The unmistakable rusty and incessant whinging of a young Yellow-tailed Cockatoo came floating in my kitchen window.

I followed the sound to a twin stump, where the ‘baby’ was atop one and the mother was at work in the fork of the other, ripping away bark with her beak.

The young of these big Black Cockatoos resemble the females, and I could tell the demolisher was a female from its pale coloured beak.

The father was keeping watch from a high branch of a nearby casuarina; you can see his distinguishing dark bill and brighter eye ring. Both sexes have that broad pale yellow band across the tail. This tail is almost half their total body length, so very noticeable in flight.

The mum was clearly finding something tasty, likely grubs of some sort, amidst the wreckage of the bark, stopping now and then to eat them, but at no time did I see her feed the whining young. Serve him right!

He got bored and flew about a bit, but not too far away, which made Dad move closer to keep guard.

Then the kid got the idea and began ripping at bark himself; unfortunately not the right sort of old bark, but at least he had the idea. Maybe Mum rewarded him with a grub after that, but when I next looked they had all three taken off to the creek.

This is the very efficient stump demolition achieved by one very strong beak, in about 20 minutes!

{ 0 comments }

I get so few visits from more than one wandering wallaby that I was delighted to see this little trio of game boys venture in right near the house one early evening after rain.

They are the same Eastern Red-necked Wallabies that I lived with — in such great numbers — at my old Mountain home. As I have now been here two years, I had hoped that the word would have got around that no dogs lived here any more.

This gang of young males were not afraid, didn’t mind me opening the verandah door to take these shots, but were wary, as is only right.

But I miss my old familiars, the mothers and joeys always hanging about the yard. Patiently, hopefully, I await their discovery of my sanctuary. There is a sign on the gate; maybe they are less educated over here?

{ 2 comments }

Drivers along the Lakes Way just south of Forster have been doing doubletakes as they pass this aerial edifice.

After watching my Willy Wagtails’ teeny effort, this massive pile of branches seemed hardly birdlike.

I only had time to zoom in on the remaining parent. I’d been thinking a White-breasted (or White-bellied) Sea Eagle, but this has to be an Osprey. They are raptors like Eagles, Kites, Harriers and Goshawks, but are a class of their own.

No doubt the absent parent was off patrolling the nearby waterways. Ospreys are highly specialised fish hunters, having spines on the soles of their feet to help hold a slippery fish, as well as needle-sharp talons.

I haven’t seen it but they are also spectacular fishers, plunging into water feet first to seize a fish, sometimes going right under.

One of my bird books (‘Australia — Land of Birds’,Trounson) reckons their eggs are considered amongst the most beautiful of all — ‘cream, boldly blotched and dotted with rich brown and chocolate’ —  and much prized by collectors in the past.

So it is not surprising that Ospreys choose to build beyond collector or little boy climbing height — with the extra security of a high-voltage hit to the daring.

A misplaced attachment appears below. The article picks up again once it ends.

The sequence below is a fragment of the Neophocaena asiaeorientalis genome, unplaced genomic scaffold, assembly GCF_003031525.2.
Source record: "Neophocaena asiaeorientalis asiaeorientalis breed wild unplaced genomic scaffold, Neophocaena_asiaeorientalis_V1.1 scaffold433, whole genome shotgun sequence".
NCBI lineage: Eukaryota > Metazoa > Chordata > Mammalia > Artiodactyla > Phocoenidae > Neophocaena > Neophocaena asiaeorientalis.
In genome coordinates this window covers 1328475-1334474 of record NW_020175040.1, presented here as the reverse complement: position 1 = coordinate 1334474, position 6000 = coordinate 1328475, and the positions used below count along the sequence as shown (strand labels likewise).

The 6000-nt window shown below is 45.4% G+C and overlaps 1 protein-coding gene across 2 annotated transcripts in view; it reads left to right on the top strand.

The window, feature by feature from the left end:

North of Mudgee, Wollar village is littered with evidence of the progress and prosperity that original owner Excel promised would come to the community once the Wilpinjong mine was under way.

Peabody, ’The Big American’, bought it, the mine began in 2006, and Wollar soon felt the impact indeed…

Noise, both audible and low frequency, air pollution from blasting, ‘dust’ and spontaneous combustion.

wollar-2

Stage Two made the village almost unliveable and better houses in the village were bought by the mine and rented to mine employees, who can’t complain. People left, the community was decimated, and the surrounding farms lost their focus.

The one-stop shop offered less and less. The mine owns this church, and only a handful of kids still attend the school — for how long?

wollar-3

The Queensland town of Acland was emptied in advance of a stage 3 approval. In the Rich Land, Wasteland chapter about this area –Cumbo Valley, Wollar, Ulan and Bylong – in 2012 I wrote, ‘Wollar is Acland-in-progress’. That chapter is all-too-aptly called ‘Clearing out the country’ and the truth in 2016 is heart-wrenching. 

Now, as the remaining villagers and outliers await Stage 3 here, Wollar is looking more and more like Acland.

Some homes have been demolished but many are being left to fall down, with the security signs the only new things around. Echoes of Wybong.

wollar-4

Eerily, as at Acland, the grass verges are still mowed.

wollar-5

The large Wollar Hall is still as hale as ever, but the community that once filled it for dances is not. 

Residents told of feeling nauseous of a morning from the spontaneous combustion from the mine, of the coal dust on everything, of the vibrations from the heavy coal trains, of the ‘hum’ waking them in the early hours of the morning, of the sadness as neighbours left, of all the work that has been put into their places over decades, of those memories created, of their still strong desire to remain. 

Those outliers who will be impacted — and left stranded without a village — told of the lack of any offers to be compensated or bought out.

wollar-6